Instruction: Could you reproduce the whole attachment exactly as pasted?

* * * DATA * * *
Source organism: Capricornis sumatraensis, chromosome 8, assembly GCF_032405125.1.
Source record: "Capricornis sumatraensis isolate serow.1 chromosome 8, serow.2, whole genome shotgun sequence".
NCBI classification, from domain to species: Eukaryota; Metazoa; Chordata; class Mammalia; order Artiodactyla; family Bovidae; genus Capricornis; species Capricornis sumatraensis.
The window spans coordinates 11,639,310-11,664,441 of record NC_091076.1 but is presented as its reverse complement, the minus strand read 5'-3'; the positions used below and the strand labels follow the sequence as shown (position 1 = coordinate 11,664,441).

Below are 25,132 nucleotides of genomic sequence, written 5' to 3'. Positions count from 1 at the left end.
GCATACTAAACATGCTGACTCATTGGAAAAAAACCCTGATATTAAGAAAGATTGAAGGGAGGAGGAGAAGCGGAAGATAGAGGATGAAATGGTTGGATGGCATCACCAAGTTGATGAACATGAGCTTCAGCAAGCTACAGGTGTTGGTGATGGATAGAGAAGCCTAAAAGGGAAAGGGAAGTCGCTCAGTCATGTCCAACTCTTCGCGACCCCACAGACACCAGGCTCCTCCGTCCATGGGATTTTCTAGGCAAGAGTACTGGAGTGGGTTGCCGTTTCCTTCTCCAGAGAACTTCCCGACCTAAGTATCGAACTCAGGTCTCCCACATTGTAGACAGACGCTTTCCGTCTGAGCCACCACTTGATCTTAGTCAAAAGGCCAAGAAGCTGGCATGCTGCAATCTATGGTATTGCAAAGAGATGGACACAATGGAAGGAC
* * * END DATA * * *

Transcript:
Source organism: Capricornis sumatraensis, chromosome 8, assembly GCF_032405125.1.
Source record: "Capricornis sumatraensis isolate serow.1 chromosome 8, serow.2, whole genome shotgun sequence".
NCBI classification, from domain to species: Eukaryota; Metazoa; Chordata; class Mammalia; order Artiodactyla; family Bovidae; genus Capricornis; species Capricornis sumatraensis.
The window spans coordinates 11,639,310-11,664,441 of record NC_091076.1 but is presented as its reverse complement, the minus strand read 5'-3'; the positions used below and the strand labels follow the sequence as shown (position 1 = coordinate 11,664,441).

Below are 25,132 nucleotides of genomic sequence, written 5' to 3'. Positions count from 1 at the left end.
GCATACTAAACATGCTGACTCATTGGAAAAAAACCCTGATATTAAGAAAGATTGAAGGGAGGAGGAGAAGCGGAAGATAGAGGATGAAATGGTTGGATGGCATCACCAAGTTGATGAACATGAGCTTCAGCAAGCTACAGGTGTTGGTGATGGATAGAGAAGCCTAAAAGGGAAAGGGAAGTCGCTCAGTCATGTCCAACTCTTCGCGACCCCACAGACACCAGGCTCCTCCGTCCATGGGATTTTCTAGGCAAGAGTACTGGAGTGGGTTGCCGTTTCCTTCTCCAGAGAACTTCCCGACCTAAGTATCGAACTCAGGTCTCCCACATTGTAGACAGACGCTTTCCGTCTGAGCCACCACTTGATCTTAGTCAAAAGGCCAAGAAGCTGGCATGCTGCAATCTATGGTATTGCAAAGAGATGGACACAATGGAAGGAC